The Law vs Cranes

9 October 2018


Legal issues are impinging increasingly on the North American industry. At the SC&RA Workshop held from September 26-28 in Louisville, Kentucky, discussions concerned, in particular, where the law as it stands demands actions that in practice are difficult, or sometimes impossible, to carry out. Julian Champkin was there.

In the balance

Obtaining a permit to move a large all-terrain crane legally on public roads involves knowing its weight, and the standard way of weighing a crane is by driving it over a mobile scale one axle at a time. But rubber-tyred cranes that have hydro-pneumatic drive and suspension systems cannot be weighed that way: the axle suspension compensates for unevenness in the ground – such at the weighing pan – by continually varying the load on each axle. Thus simply adding up the axle loads that are imparted to the weighing machine will not give the true weight of the crane. Weigh the same crane twice on the same set of scales and you can get two wildly different readings. 

It is a problem that so far seems to have no clear solution. SC&RA are preparing a white paper and a video on the issue.

Weight loss problems

A second legal issue in North America, again concerning weight and road travel, is that of non-divisible loads. Regulations require that specialised vehicles that exceed the normal road weight limits should reduce their excess weight to a minimum by having removable parts of their load taken off and sent on separate trucks, leaving just the ‘non-divisible’ portion of the load on the main carrier. What exactly constitutes ‘non-divisible’ has been unclear, and has been differently interpreted by different states. Are counter-weights, booms, and fly-jibs included? What of fuel in the tank? These can all be removed from a crane, with greater or lesser ease. 

One definition used by transport authorities has been the so-called ‘eight-hour rule.’ If a component can be detached in under eight hours of labour it has been counted as ‘divisible.’ Detaching such components the yard and then re-attaching them at the job site of course greatly increases labour costs and set-up times.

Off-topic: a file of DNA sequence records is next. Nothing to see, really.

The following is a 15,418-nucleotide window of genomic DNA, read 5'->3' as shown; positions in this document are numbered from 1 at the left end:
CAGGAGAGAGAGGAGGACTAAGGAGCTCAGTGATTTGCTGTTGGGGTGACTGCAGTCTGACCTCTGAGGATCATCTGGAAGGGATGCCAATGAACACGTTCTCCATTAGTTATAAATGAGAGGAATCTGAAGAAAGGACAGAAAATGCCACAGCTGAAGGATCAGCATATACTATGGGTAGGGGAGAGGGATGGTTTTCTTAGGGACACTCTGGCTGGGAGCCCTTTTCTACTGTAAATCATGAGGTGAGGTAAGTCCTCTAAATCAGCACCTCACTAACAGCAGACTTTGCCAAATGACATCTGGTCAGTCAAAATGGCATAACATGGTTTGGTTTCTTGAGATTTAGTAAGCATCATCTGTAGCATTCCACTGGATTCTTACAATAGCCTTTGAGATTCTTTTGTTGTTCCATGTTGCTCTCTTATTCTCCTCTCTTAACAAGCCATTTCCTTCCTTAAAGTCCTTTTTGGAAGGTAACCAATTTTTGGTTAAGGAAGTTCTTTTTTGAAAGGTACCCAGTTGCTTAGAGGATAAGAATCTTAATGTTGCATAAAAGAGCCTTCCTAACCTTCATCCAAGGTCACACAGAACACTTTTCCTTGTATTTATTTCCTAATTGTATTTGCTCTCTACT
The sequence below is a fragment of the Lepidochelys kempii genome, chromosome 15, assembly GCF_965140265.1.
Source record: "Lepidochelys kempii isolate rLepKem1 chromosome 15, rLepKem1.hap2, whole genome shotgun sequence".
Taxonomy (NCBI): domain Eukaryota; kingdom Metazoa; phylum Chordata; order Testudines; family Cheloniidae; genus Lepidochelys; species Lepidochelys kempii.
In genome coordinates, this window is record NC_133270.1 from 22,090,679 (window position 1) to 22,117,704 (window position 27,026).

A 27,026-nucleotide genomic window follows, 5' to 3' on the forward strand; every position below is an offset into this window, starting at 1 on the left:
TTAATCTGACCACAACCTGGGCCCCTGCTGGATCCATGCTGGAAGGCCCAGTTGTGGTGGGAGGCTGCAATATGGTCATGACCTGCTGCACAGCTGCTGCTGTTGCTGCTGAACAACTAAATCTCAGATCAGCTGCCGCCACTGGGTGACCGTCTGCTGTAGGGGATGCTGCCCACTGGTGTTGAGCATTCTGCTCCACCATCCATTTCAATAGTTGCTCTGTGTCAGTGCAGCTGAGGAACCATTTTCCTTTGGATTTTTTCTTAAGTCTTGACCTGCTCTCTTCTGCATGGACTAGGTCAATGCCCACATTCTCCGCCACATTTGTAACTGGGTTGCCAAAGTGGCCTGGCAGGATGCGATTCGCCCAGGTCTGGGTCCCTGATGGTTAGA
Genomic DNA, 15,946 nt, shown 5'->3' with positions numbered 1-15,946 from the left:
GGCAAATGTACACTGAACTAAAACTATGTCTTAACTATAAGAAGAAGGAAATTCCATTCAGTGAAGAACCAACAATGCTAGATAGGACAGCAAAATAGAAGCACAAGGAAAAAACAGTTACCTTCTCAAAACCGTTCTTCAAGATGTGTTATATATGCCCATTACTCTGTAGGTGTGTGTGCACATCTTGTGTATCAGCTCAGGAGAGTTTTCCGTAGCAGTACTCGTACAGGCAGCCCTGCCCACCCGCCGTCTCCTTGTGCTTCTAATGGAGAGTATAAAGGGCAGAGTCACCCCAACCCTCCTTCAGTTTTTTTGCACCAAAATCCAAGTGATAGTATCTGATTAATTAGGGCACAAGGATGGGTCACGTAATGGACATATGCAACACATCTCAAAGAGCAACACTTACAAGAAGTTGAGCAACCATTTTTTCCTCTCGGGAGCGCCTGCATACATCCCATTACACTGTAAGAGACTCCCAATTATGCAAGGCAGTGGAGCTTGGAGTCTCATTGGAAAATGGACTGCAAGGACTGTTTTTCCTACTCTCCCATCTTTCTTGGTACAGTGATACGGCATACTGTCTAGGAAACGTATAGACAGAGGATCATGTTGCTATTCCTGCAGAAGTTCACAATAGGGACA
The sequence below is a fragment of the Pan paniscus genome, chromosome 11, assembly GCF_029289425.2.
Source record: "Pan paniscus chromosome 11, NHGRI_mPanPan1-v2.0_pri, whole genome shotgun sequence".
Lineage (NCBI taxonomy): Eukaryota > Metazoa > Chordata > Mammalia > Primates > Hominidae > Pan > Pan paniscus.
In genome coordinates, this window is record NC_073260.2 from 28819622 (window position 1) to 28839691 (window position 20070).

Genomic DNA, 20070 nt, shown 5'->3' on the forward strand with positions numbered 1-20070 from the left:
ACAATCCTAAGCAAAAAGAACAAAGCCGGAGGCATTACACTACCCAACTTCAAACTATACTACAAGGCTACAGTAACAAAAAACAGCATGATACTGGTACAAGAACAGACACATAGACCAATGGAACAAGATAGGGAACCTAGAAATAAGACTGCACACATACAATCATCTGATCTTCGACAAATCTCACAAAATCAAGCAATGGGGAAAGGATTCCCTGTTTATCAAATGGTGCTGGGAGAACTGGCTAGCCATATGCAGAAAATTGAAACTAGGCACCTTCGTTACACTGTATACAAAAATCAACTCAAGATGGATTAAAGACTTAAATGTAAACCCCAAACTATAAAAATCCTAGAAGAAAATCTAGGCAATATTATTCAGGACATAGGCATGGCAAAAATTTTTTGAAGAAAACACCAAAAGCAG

However, following representations by SC&RA, federal authorities have at least partially clarified the position. State authorities have been informed that the eight-hour rule is not to be considered definitive. “Word has come down that they should not hang their hats on the eight-hour rule” says Steve Todd, vice president of SC&RA.

Instead, the key consideration becomes whether or not a component is necessary for the specialised vehicle to perform its designed function. Fly-jibs, booms and the like clearly fall into this category. On mobile cranes, additional objects can therefore be carried if the job cannot be done without them. They must, of course, be safely secured.

Spreader bar not load

Another decision of legal importance has arisen from the recently-concluded case of MSHA vs Sims Crane.  At a mine site in Florida a crane operator and his helper walked under an unloaded spreader bar. A citation was issued. The case partly turned on whether a spreader bar counts as part of the ‘suspended load’ of a crane.  The case went to appeal. Although Sims Crane lost the appeal, it was determined that the spreader bar is not part of the suspended load of a crane. 

Break time

The SC&RA is proposing to attempt to overturn California’s law on mandatory meal and rest break requirements for drivers.  California Wage Order 9 requires trucking companies to provide transportation drivers with a 30-minute meal break every 5 hours and a ten-minute rest break every four hours. The order affects any transportation, whether interstate or intrastate, and carries a penalty of $150, rising to $200 for subsequent violations. Washington, Oregon, and New York state have similar policies, and other states may attempt to follow.